My first husband used to blush.

He was a natural blond when young. Even later in life, he was a dirty blond — then mostly gray. But he had that light peachy skin that blushes easily. He blushed so easily it was fun poking at him to watch him blush.

He didn’t blush like a romantic hero. More like he turned red in the face, so anything that angered, frustrated, or otherwise upset him up showed up as a blush. When he was really angry, he got downright red.

I don’t think I’ve ever blushed. Too much yellow in my skin tone. Never had rosy cheeks, either. I’m just one of those pale people who can’t tan to save her life. Even sunburned, I don’t look rosy — I just look like you should pack me in ice and send me to a burn unit. The closest to tan I ever got was a sort of vaguely pale orange skin color that made Garry laugh at me. Being white isn’t always what it’s cracked up to be.

Not being naturally rosy-cheeked, makeup was my go-to to achieve the rosiness of young womanhood. Back when I still wore makeup — mostly, back when I was also still working and looking “nice” had a lot to do with being taken seriously in the workplace — I had dozens of containers of “blush.”

None of them every looked quite right until eventually, I stumbled onto something that looked all wrong — it was a slightly purplish red liquid that you spread on your cheek bones — and suddenly, I had something like color in my face. No pink cheeks, though.

Apparently pink was not my color. I needed darker colors to counter the sallowness of my complexion.

I still have makeup. Not a lot. I don’t think when we get older makeup is flattering — or at least, not the kind of makeup I used to do. I’m sure there’s a different way to do makeup for an older face, but I’ve never learned it.

Unless we are partying a lot heartier than we are wont to do, I don’t bother with makeup. Unless I think I’m going to get photographed. Then I do just enough to keep from looking like a hag.

I should check to see if I have any usable makeup. It may have dried out.

Author: Marilyn Armstrong

Writer, photography, blogger. Previously, technical writer. I am retired and delighted to be so. May I live long and write frequently.


    1. They have to get through the glasses to even see my eyes. I’ll probably unearth what’s left of the makeup in time for Garry’s MOB (Media of Boston) reunion in April. I might even get my hair trimmed. You know. Go all the way!


    1. I was surprised, but yes, it does make sense. No color of pink looks good on my sallow skin. I wasn’t so sallow as a girl, but age has yellowed me. Like old paper. My first husband had that red nordic thing going. It made him a really bad liar too.

      Liked by 1 person

        1. They measured me at the doctors office and I am now 5’1″. I used to be 5’4-1/2″ but I seem to have shrunk a LOT. I know this because I can no longer reach high enough to put the ring back on the shower rod. Garry’s short too. We match. This is good.

          Liked by 1 person

            1. I think I lost most of the height when they removed the discs on my spine. The rest is probably not standing straight. But I’ve got one hip higher than another and a curved spine. They used to think I might have had a mild case of polio as a kid because it would explain the twisted spine. It’s possible, I suppose. Or I’m just twisted.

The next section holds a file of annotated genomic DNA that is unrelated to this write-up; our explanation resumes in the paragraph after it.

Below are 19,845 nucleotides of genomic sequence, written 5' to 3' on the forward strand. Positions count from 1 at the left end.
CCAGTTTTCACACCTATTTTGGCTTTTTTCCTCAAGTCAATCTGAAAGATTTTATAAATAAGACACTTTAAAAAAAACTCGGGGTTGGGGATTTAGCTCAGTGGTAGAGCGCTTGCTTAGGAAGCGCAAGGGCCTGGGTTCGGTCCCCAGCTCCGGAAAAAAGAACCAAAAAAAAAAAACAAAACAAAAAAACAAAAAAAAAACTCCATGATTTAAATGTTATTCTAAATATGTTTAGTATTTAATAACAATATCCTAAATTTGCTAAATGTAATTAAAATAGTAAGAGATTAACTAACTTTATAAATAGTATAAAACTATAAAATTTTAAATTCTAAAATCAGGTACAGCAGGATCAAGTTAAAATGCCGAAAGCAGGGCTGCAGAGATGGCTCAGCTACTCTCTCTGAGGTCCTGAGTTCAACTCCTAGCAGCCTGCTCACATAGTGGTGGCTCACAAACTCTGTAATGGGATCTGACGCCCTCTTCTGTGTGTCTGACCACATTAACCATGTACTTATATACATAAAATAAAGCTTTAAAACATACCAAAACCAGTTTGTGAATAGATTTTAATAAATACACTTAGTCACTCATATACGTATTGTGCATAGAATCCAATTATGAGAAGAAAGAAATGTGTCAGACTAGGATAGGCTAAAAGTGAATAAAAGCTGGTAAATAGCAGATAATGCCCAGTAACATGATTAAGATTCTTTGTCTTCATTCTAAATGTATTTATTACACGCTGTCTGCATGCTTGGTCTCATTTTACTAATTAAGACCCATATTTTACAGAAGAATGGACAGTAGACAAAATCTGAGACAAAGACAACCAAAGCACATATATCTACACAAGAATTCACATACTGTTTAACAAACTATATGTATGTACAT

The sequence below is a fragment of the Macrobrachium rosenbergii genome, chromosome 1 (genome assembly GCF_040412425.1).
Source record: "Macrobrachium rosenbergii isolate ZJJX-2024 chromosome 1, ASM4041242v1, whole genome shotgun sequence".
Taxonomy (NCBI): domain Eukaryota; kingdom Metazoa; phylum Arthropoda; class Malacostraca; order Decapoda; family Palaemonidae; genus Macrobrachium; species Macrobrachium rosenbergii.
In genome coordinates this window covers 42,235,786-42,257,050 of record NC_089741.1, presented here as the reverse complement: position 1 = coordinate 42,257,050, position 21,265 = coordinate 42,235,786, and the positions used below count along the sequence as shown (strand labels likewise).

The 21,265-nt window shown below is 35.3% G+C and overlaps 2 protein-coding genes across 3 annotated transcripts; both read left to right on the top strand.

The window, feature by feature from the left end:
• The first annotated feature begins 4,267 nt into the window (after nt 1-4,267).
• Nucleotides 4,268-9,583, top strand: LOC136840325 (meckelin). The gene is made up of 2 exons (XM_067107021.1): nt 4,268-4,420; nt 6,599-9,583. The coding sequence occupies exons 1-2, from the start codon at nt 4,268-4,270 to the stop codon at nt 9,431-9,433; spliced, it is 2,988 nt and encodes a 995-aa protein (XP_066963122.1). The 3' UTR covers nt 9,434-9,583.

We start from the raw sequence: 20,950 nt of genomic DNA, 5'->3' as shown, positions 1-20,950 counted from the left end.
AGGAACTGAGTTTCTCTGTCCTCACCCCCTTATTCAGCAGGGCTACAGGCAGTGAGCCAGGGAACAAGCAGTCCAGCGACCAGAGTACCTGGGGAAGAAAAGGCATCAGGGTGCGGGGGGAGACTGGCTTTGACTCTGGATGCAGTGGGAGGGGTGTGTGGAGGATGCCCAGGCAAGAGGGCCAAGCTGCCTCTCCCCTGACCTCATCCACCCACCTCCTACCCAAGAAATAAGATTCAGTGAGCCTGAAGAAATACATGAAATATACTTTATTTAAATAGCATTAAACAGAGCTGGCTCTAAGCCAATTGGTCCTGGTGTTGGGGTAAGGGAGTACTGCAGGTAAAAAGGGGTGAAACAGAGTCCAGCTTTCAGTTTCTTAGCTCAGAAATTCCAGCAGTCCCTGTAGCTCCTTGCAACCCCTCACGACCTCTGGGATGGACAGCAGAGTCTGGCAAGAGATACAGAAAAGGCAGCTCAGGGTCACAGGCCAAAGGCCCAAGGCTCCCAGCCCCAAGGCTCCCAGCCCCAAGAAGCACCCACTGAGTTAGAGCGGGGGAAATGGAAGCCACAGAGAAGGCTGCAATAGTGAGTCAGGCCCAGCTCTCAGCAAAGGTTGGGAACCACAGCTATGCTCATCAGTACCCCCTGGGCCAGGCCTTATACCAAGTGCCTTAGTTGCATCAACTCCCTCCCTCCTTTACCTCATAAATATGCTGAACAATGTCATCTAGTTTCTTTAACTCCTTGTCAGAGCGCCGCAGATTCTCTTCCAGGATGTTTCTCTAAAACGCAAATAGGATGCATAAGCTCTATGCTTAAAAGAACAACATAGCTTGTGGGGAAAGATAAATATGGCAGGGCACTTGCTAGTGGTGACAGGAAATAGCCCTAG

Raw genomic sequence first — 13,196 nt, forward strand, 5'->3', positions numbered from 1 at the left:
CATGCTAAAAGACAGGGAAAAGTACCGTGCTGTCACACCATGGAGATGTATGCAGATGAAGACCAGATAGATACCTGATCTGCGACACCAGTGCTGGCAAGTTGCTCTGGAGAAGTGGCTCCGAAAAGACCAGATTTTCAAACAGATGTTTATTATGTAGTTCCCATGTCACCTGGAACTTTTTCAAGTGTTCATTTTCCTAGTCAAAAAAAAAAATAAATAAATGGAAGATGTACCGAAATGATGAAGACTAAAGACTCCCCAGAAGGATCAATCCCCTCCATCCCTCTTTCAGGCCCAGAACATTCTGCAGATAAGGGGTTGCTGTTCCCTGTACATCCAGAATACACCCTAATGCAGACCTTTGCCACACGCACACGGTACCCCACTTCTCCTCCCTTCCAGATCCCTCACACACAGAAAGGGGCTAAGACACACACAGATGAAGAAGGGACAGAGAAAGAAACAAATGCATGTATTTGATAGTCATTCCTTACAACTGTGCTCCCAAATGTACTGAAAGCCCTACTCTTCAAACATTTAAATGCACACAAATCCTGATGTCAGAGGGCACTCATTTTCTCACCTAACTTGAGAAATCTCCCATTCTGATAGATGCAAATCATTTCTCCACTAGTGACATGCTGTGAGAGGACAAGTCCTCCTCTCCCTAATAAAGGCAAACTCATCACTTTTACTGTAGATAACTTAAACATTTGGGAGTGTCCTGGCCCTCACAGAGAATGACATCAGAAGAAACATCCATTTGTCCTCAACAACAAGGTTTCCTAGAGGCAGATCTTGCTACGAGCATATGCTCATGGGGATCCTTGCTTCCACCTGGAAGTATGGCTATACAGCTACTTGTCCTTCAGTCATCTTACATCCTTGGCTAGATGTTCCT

Liked by 1 person

  1. I hadn’t thought about make-up in a long while. Like you, I used to wear it for work, because we had to look ‘professional’. Reading that last sentence, I see that it might have several connotations besides the one I was talking about. Now I have severely dry skin and glaucoma and make-up is off the menu permanently. I tried a little mascara when I went to a friend’s wedding, and my eyes burned for a couple of days after. But wearing make-up was what snagged me hubby. He liked the fact that “Utah wimmen took ‘care’ of themselves”…come to think of it, I don’t know if that was a gift or not.. ๐Ÿ˜‰


    1. Garry has never cared about makeup, though he does admire it when I do it well — it’s a TV thing, I suspect. He never wore it on camera unless they strapped him in a chair and made him do it. He hated the way it felt on his skin, but a lot of men on TV wear a LOT of makeup on camera.

      I just felt more “office ready” when I was wearing my battle makeup. I don’t know if it impressed anyone, but it made me feel better and probably that was all that really mattered.


    1. We go very few places where anyone cares about makeup. I don’t so much mind wearing it as I really hate removing it. And my eyes don’t like it, either. So mostly, I don’t wear it. Every once in a blue moon … maybe … once in a year? Or less?


  2. There are about 50 senior women down here in the condo community, and it is probably split 50/50 makeup or no makeup. I swing back and forth. I wore it every day when working, and at my age makeup isn’t going to make me look much younger, but it does smooth out coloring. The cosmetic that is talked about the most down here is nail polish because lots of the ladies still get their nails done. I haven’t had my nails professionally done since I quit working full time.


  3. Apparently I do blush since people have noticed I turn red in embarrassing situations… though I’ve never actually looked at myself in a mirror at the time to confirm it. I can confirm that I do not wear makeup, though. And any dreams I may have had about becoming a drag queen disappeared after that horrific experience of getting stage makeup applied to my face before going on TV 17 years ago. God, that stuff was hideously awful…


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